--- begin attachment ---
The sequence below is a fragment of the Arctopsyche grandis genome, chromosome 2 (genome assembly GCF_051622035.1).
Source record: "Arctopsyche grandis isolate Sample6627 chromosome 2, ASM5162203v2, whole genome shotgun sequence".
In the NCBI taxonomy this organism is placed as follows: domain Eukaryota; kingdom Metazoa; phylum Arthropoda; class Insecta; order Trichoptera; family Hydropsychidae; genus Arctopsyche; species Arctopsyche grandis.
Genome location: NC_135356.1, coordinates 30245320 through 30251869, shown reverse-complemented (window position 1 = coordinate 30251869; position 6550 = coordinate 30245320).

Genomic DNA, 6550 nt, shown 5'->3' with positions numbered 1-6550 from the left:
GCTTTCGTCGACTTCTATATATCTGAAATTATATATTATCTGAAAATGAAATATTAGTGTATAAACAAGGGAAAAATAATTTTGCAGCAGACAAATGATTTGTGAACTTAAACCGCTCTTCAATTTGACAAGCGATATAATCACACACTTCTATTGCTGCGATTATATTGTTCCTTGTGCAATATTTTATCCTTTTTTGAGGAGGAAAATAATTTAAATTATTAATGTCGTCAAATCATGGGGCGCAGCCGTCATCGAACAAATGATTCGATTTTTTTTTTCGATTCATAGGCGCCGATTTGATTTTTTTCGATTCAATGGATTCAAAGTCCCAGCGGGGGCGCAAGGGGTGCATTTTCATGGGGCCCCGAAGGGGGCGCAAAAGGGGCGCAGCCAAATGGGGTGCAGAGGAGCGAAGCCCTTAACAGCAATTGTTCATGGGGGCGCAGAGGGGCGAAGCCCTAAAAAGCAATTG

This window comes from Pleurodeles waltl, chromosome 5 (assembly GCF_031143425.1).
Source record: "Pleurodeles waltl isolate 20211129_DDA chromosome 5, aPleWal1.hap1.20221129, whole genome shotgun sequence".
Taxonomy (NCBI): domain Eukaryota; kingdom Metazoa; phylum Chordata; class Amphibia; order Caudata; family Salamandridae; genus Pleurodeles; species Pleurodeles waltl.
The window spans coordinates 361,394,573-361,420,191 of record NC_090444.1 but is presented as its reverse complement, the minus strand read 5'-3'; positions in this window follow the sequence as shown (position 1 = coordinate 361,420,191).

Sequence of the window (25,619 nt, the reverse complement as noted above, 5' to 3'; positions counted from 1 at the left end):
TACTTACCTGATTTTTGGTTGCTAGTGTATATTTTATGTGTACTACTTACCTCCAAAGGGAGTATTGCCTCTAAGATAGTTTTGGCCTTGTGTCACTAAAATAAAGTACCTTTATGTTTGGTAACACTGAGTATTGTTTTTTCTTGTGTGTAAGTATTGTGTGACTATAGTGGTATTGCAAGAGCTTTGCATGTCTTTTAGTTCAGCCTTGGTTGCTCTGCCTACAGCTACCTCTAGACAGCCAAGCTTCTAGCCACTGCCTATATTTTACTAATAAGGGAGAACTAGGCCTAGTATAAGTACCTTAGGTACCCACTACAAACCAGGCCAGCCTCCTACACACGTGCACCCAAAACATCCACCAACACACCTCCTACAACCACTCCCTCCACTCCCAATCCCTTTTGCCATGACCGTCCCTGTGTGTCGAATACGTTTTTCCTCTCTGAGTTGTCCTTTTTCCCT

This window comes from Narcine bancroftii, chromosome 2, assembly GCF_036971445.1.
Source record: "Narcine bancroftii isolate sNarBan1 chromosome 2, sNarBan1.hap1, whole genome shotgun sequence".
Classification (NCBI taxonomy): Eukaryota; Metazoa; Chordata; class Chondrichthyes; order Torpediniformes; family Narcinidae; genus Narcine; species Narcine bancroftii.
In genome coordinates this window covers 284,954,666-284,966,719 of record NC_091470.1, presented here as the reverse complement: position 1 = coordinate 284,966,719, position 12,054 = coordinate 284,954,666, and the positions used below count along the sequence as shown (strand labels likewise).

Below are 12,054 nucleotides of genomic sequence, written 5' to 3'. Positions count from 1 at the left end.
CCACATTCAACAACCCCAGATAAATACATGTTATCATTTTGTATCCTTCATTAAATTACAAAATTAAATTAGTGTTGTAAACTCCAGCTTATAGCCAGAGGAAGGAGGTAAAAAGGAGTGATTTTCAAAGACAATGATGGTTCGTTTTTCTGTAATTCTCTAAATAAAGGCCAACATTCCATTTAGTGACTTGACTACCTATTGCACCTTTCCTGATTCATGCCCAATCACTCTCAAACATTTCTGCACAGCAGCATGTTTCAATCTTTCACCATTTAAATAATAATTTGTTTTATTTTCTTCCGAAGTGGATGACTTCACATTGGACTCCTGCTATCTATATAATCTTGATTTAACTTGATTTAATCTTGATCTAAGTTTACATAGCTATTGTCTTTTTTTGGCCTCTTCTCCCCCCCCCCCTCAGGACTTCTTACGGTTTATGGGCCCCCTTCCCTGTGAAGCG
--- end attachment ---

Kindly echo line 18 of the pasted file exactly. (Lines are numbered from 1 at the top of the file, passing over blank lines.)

CCACATTCAACAACCCCAGATAAATACATGTTATCATTTTGTATCCTTCATTAAATTACAAAATTAAATTAGTGTTGTAAACTCCAGCTTATAGCCAGAGGAAGGAGGTAAAAAGGAGTGATTTTCAAAGACAATGATGGTTCGTTTTTCTGTAATTCTCTAAATAAAGGCCAACATTCCATTTAGTGACTTGACTACCTATTGCACCTTTCCTGATTCATGCCCAATCACTCTCAAACATTTCTGCACAGCAGCATGTTTCAATCTTTCACCATTTAAATAATAATTTGTTTTATTTTCTTCCGAAGTGGATGACTTCACATTGGACTCCTGCTATCTATATAATCTTGATTTAACTTGATTTAATCTTGATCTAAGTTTACATAGCTATTGTCTTTTTTTGGCCTCTTCTCCCCCCCCCCCTCAGGACTTCTTACGGTTTATGGGCCCCCTTCCCTGTGAAGCG